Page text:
London: A man shot dead by the Scotland Yard after he went on a stab frenzy on a busy high street in south London was a convicted Islamist terrorist, with family links to Sri Lanka, who was recently released from prison after serving half of his sentence period for preparation of acts of terrorism, police said.
The Metropolitan Police said Sudesh Mamoor Faraz Amman, a 20-year-old British national with extended family in Sri Lanka, had pledged allegiance to the Islamic State (ISIS).
Amman was sentenced to three years and four months in prison in December 2018 after being charged with 10 terror-related offences. He was aged 18 that time.
Amman was released under licence last month. He was under surveillance.
"The suspect had been recently released from prison where he had been serving a sentence for Islamist-related terrorism offences. We are confident that this is an isolated incident that has been contained," said Met Police Deputy Assistant Commissioner Lucy D'Orsi on Sunday night.
Of the 10 offences under which Amman was jailed, seven were of making records of information likely to be useful to a person committing or preparing an act of terrorism and three of dissemination of terrorist publications.
Police had been told of extremist material being posted on the social media app Telegram by an account called @strangertothisworld, which turned out to be of Amman. He had used documents about making explosives, weaponry and carrying out terrorist attacks.
Among them were manuals on bomb-making, knife-fighting and close combat. Reports at the time also said he had told his girlfriend she should murder her "kuffar" (non-believer) parents.
Police found a notepad in his home, where he had listed his "life goals".
"Top of the list, above family activities, was dying a martyr and going to 'Jannah' - the afterlife," Alexis Boon, then head of the Metropolitan Police counter-terrorism command, said after he was jailed over a year ago.
On Sunday, Amman was wearing a hoax bomb vest as he was pursued by armed officers as part of a proactive counter-terrorism surveillance operation before they shot him dead at the scene.
A man in his 40s, who suffered life-threatening injuries in the stabbing, is said to be out of danger and one woman in her 50s, who had non-life-threatening injuries, has since been discharged from hospital.
Another woman in her 20s who suffered minor injuries, believed to have been caused by broken glasses triggered from the discharge of the police firearm, continues to receive treatment at hospital, the Met Police said.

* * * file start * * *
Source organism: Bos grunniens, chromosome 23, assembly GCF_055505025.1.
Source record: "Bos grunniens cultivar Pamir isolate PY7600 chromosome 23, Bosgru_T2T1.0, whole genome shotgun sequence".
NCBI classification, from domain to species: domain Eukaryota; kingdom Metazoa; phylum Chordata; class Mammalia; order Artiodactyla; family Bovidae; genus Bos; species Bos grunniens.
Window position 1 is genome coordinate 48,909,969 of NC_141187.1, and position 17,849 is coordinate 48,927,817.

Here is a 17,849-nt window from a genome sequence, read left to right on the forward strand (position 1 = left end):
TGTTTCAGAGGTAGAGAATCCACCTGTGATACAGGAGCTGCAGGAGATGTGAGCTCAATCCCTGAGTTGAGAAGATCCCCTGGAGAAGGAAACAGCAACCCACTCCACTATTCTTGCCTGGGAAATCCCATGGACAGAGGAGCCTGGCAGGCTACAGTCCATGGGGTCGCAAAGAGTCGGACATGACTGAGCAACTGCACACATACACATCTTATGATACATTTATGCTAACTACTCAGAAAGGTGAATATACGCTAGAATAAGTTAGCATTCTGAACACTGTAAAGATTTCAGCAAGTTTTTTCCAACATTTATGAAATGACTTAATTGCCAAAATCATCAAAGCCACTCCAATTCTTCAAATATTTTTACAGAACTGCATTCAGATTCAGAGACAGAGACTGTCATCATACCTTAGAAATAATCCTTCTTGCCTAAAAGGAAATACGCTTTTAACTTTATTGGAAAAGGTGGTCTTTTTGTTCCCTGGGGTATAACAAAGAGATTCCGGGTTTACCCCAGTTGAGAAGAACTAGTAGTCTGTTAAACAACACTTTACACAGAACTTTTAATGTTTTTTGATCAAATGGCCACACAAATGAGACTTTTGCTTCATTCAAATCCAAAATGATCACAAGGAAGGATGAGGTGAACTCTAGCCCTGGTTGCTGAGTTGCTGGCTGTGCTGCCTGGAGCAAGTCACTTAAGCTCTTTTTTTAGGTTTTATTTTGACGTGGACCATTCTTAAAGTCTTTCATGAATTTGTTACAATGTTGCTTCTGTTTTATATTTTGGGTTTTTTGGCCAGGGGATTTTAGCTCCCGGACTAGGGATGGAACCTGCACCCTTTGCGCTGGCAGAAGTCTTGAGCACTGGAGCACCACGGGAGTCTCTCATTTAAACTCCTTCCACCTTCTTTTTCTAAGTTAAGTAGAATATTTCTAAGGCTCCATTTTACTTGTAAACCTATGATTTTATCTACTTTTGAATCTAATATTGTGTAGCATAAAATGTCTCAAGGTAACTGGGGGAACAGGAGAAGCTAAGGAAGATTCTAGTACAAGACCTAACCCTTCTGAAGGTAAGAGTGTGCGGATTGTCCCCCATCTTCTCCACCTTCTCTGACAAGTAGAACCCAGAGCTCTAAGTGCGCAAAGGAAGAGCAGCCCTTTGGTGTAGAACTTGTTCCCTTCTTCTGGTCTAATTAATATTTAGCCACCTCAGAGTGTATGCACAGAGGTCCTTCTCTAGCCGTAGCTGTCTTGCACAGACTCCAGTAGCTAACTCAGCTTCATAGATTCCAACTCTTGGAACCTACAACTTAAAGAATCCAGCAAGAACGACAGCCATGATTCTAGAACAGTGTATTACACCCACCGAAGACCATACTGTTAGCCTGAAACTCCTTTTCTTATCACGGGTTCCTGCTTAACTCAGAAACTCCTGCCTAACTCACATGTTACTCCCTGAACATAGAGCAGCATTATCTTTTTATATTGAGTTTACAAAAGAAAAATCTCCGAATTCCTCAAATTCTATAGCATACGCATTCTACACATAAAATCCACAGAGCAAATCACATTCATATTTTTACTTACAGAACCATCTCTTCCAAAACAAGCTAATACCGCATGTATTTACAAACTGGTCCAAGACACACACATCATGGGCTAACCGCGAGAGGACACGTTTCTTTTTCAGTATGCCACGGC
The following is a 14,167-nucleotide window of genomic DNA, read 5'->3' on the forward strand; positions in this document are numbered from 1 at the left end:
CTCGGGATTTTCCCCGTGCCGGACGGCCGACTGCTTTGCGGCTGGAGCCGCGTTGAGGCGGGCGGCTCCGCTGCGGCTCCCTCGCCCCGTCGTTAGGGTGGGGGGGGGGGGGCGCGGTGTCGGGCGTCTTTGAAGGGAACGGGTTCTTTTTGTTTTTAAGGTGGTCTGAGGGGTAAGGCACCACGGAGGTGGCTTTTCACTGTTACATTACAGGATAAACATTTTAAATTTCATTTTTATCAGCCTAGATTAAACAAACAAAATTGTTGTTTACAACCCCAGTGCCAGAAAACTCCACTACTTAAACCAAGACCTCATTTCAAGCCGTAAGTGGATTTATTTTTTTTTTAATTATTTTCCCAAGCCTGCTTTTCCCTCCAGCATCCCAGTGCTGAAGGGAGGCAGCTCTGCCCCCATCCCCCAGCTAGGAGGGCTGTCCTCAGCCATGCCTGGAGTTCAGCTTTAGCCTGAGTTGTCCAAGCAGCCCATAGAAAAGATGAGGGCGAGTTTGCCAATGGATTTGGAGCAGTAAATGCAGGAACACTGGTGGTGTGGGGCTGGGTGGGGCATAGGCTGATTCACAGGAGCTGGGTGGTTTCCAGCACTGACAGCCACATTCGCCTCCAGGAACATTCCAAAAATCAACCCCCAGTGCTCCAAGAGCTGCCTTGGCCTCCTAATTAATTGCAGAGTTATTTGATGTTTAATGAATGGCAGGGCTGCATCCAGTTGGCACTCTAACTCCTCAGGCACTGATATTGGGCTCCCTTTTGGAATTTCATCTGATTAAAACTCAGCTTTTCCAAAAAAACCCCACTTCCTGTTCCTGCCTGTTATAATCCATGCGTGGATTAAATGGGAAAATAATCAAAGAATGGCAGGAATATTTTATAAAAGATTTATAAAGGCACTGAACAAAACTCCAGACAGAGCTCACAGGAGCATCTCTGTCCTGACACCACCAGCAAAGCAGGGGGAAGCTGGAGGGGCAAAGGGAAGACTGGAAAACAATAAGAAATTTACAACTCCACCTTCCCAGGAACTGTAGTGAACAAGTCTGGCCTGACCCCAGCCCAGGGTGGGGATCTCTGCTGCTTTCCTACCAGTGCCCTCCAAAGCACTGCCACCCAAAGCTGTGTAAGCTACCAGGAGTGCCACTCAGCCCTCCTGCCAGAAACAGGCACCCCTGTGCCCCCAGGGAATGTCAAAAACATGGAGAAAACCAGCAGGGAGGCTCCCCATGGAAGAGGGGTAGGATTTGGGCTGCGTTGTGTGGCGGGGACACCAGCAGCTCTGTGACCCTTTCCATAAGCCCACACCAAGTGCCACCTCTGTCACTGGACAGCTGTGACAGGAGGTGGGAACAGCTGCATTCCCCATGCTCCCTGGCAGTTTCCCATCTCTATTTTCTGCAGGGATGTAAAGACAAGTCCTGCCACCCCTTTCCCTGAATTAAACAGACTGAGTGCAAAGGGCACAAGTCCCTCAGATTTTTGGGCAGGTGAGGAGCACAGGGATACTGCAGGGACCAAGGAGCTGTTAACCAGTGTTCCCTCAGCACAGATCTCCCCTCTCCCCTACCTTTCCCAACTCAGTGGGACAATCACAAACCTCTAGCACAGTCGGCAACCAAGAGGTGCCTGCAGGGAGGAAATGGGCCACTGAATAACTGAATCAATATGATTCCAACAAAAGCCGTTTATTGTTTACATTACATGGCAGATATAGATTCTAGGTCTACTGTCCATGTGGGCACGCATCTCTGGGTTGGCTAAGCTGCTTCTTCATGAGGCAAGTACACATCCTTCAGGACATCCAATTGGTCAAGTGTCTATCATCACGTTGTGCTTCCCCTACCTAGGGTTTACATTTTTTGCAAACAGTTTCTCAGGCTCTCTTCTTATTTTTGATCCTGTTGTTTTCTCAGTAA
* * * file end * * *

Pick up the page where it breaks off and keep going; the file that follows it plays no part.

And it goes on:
"Detectives from the Met's Counter Terrorism Command continue to carry out fast-time enquiries into the circumstances of the attack in Streatham High Road at approximately 1400 hours on Sunday, February 2," the Met Police said in a statement on Monday.
"Search warrants are being carried out at two residential addresses in the south London and Bishop's Stortford (Hertfordshire) areas respectively. No arrests have been made and enquiries continue at pace," the statement said.
In a statement from Downing Street after an emergency meeting with UK Home Secretary Priti Patel on Sunday night, British Prime Minister Boris Johnson once again pledged tougher sentencing measures for dangerous terrorists.
"We will announce further plans for fundamental changes to the system for dealing with those convicted of terrorism offences," he said.
It is thought that Amman may have realised he was being watched because he stole a 10-inch 3.99 pound kitchen knife from a store on the Streatham High Road at the time of the attack and, within seconds, stabbed a woman in the back. As he ran up the busy high street he stabbed a man.
At least two plain-clothed police officers who had been following Amman, dressed in hoodies and jeans and with balaclavas covering their faces, gave chase on foot after he attacked his first victim.
It is thought that a third officer on a motorbike who had been part of the surveillance team may have been the first to open fire.
In November last year, in a similar scenario, two people were killed after convicted terrorist Usman Khan went on a stabbing frenzy in London Bridge area of the UK capital.
It later emerged that Khan's family originated from Pakistan-occupied Kashmir (PoK) and he was out on parole after serving part of his sentence for plotting terrorist attacks on the UK.